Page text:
Heather Gray doesn't think your marriage has to resemble a sitcom scene. You really can get along.
So, what happens when…
- Your mother-in-law babysits the kids for the day and you realize she re-organized your kids' closets without asking you first?
- You are getting settled on the couch for some TV time and your spouse’s sister calls, interrupting your couple time for the third night in a row?
- Your father-in-law comes over for a visit and makes sly comments about home improvement projects you've done?
- You want to host Thanksgiving dinner but you can’t get the families to agree because it’s always been done a different way?
Relationships can be tricky enough to manage when it's just the two of you! Once you have to start navigating around the needs and behaviors of those around you, it's easy for tension to erupt in your relationship despite the fact that neither one of you are the problem!
The most important thing to remember as you deal with this is that it isn't your partner who is disrespecting your boundaries! Too often, we start the interaction by lumping our spouse with the offending family member: "Do you know what your mother did?" "What does your sister want now? You two didn't run out of things to talk about yet?" Sound familiar?
1. Remember that staying on the same team with your spouse will make everything easier. If you put yourselves on opposite sides, you now have conflict with two people — your spouse and the offending person. Join with your spouse on the issue.
2. Rather than starting with an accusation, start with your upset and why it bothers you. Don't assume at the outset that your spouse agrees with whatever the mother-in-law did. "Hon, I've got to talk to you about something. While we were out, your mom apparently re-arranged the kids' clothes. I had them organized by outfits so they could just pull out whole outfits from the closet and she just went ahead and put all the shirts together and all the bottoms together."
3. Remember that when you marry, you marry into someone else's family. I know. Stating the obvious. However, what this means is, like it or not, you are in some kind of relationship with your in-laws. It may be as close as one in your own family or it might be distant and cordial. Regardless, if it's possible to manage your disagreement with just the offending party and not involve your spouse, that is usually best, at least to start. The more people involved in a conflict, the bigger deal it becomes and the more drama gets added. Keep Reading ...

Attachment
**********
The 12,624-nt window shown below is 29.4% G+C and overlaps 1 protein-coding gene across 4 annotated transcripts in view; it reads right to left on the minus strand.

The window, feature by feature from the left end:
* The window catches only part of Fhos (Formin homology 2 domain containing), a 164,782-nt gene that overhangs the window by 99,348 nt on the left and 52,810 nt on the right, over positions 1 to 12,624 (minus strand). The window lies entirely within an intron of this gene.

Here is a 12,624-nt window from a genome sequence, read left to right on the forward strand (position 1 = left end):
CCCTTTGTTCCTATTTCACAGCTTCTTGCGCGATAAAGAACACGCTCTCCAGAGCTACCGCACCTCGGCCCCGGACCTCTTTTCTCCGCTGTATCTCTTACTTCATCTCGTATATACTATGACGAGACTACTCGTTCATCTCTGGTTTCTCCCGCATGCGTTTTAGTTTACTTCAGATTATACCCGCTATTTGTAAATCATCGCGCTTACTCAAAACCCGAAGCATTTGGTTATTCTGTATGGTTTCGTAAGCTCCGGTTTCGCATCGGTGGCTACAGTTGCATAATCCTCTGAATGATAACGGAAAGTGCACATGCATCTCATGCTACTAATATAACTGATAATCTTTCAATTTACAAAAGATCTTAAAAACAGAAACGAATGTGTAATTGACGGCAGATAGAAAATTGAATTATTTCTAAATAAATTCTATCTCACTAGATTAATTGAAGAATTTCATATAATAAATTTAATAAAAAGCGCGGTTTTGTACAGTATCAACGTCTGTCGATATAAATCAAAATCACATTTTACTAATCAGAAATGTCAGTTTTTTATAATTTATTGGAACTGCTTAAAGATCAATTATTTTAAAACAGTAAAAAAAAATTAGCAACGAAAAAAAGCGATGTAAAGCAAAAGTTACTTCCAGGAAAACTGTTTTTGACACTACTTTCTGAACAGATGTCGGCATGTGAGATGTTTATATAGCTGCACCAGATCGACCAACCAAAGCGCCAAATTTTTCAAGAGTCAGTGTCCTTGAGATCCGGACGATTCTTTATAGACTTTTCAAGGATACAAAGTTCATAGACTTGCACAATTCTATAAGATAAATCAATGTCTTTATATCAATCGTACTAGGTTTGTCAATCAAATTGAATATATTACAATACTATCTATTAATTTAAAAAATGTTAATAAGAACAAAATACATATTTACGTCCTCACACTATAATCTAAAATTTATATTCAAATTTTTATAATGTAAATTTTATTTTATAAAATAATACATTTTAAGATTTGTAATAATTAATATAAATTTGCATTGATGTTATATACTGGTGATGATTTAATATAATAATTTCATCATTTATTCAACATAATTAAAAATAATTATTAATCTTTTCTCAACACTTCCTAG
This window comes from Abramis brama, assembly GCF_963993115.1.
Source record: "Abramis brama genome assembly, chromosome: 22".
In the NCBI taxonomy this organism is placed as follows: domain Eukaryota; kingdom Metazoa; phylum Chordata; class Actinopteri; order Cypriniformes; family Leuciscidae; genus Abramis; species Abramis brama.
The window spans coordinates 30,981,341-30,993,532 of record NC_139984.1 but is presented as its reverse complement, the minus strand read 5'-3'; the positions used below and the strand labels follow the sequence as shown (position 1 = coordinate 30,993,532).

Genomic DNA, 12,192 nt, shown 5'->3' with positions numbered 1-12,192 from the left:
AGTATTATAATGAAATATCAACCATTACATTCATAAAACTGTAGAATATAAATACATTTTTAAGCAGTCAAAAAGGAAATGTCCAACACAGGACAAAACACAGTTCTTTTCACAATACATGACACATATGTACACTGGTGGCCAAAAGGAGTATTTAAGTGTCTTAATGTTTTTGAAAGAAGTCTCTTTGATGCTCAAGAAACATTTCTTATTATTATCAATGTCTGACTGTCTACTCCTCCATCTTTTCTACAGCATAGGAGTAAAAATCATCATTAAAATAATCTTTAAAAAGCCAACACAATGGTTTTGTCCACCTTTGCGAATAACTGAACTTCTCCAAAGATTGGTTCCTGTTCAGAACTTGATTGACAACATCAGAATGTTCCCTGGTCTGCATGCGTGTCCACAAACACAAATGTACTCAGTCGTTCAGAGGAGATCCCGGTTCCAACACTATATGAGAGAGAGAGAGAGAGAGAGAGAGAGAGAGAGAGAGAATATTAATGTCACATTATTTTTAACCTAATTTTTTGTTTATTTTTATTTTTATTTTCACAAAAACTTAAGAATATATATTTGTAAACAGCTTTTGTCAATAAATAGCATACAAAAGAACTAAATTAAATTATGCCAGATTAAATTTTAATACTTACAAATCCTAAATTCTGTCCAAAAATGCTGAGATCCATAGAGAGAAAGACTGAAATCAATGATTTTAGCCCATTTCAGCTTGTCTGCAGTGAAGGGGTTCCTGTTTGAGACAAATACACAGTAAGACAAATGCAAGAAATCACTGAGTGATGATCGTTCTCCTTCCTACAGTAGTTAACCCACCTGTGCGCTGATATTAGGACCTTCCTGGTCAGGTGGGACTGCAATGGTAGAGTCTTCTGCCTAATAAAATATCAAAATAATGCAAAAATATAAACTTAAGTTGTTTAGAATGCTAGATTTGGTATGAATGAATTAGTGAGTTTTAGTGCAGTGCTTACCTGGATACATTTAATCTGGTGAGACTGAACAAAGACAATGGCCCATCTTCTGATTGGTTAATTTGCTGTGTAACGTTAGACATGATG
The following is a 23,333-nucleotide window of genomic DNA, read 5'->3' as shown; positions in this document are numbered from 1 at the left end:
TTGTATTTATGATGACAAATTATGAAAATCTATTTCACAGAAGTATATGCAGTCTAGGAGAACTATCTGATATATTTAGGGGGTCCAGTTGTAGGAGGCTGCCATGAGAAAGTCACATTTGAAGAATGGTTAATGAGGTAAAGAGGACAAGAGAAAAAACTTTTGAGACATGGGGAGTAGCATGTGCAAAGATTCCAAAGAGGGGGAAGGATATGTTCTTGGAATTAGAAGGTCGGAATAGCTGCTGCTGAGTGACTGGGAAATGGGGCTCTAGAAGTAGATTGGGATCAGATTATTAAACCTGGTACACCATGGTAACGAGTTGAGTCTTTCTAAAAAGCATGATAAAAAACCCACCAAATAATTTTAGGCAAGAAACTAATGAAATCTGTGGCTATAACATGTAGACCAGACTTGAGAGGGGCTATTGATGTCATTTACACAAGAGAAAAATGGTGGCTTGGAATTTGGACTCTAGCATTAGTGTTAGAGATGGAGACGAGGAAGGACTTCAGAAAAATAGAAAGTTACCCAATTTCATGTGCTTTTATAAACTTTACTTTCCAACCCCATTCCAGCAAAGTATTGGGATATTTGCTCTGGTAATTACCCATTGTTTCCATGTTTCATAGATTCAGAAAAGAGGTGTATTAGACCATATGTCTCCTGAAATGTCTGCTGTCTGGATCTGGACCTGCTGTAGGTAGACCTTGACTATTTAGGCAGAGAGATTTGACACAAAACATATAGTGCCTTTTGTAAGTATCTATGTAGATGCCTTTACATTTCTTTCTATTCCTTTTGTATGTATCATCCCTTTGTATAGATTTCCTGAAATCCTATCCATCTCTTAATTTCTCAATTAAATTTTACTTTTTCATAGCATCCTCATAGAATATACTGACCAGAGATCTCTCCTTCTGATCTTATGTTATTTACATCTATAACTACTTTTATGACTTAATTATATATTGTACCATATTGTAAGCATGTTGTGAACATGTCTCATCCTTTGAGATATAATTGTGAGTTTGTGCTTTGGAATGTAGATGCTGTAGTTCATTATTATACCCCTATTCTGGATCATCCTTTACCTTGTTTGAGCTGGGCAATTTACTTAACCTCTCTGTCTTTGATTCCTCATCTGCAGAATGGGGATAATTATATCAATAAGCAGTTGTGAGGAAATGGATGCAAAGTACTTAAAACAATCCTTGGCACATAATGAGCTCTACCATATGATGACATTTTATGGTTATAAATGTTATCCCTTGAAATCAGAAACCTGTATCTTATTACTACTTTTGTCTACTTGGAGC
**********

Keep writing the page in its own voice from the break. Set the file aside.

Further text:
4. Let your spouse know your intent and plan for managing the situation. Call your mother-in-law. Explain that you noticed the change in closet organization and why it bothered you. Using clear language, set the boundary. Explain that you appreciate her help with the kids but that you need her to respect that you will organize your home as you see fit.
5. It won't always seem appropriate or make sense for you to manage the conflict personally. In the case of repeated phone calls interrupting couple time, you're upset with the sister for calling but your spouse is also answering the phone and having the conversation.
6. Work it out with your spouse first. "I don't know if you've realized it or not but this is the third night in the row your sister has called right as we were starting to spend time together. I'm feeling frustrated that I keep losing time with you. Can we work something out about this?" The two of you might decide that calls go to voicemail during couple time. You might decide to just let the sister know that calling after 9 pm isn’t really a good idea.
7. You can disagree about the solution. You can't disagree about the hurt. When our spouses accuse our loved ones of something, it's easy to become defensive. Sometimes, we know our family's good intent and we feel compelled to protect them because the upset feels like an accusation. Sometimes we also know that our family is difficult to work with and get along with. It's tempting to want to plead with our spouses to just let something go so it "doesn’t have to become a big deal." In either scenario, we are risking deeper hurt if we don't validate the feelings and hurt.
Telling your spouse that a re-arranged closet is "not worth fighting about." or that the two of you "are only watching TV so what does it matter if a phone rings" is a sure-fire way to marital conflict. You may not understand why your spouse is bothered but disregarding the hurt is disrespectful. Validate the hurt and work toward a solution.
8. Boundaries are like rules. For some, they are made to be broken. Life never happens by text book and contrary to what click-bait tells you, relationship issues can rarely be solved in "just a few steps". Repeat offenders can quickly get between you and your spouse unless you decide ahead of time what the boundary is and how you'll both respond if it’s broken again. Keep Reading ...
9. Make a plan that protects the relationship. If the mother-in-law continues to intervene where she isn't wanted, have a plans for how you will address this as a couple. It may involve a conversation between your spouse and his/her mother. It may mean you both stop relying on her for babysitting if she can’t respect your boundaries. Come together on a plan that meets both of your needs. Listen to the feelings and how each of you are experiencing this and then decide on a plan.
10. Remaining on opposite sides of the fence makes it easier for others to cut through your yard. Stay united and manage things as a couple. Family and friends will start to see this and understand this about you. They'll either respect the boundary or they won't. Either way, your marriage will be just fine.
By Heather Gray
More from Good Men Project:
- 11 Things Happy Couples Avoid
- Be The Greatest Lover She's Ever Known
10 'Ifs' For a Happy, Loving Relationship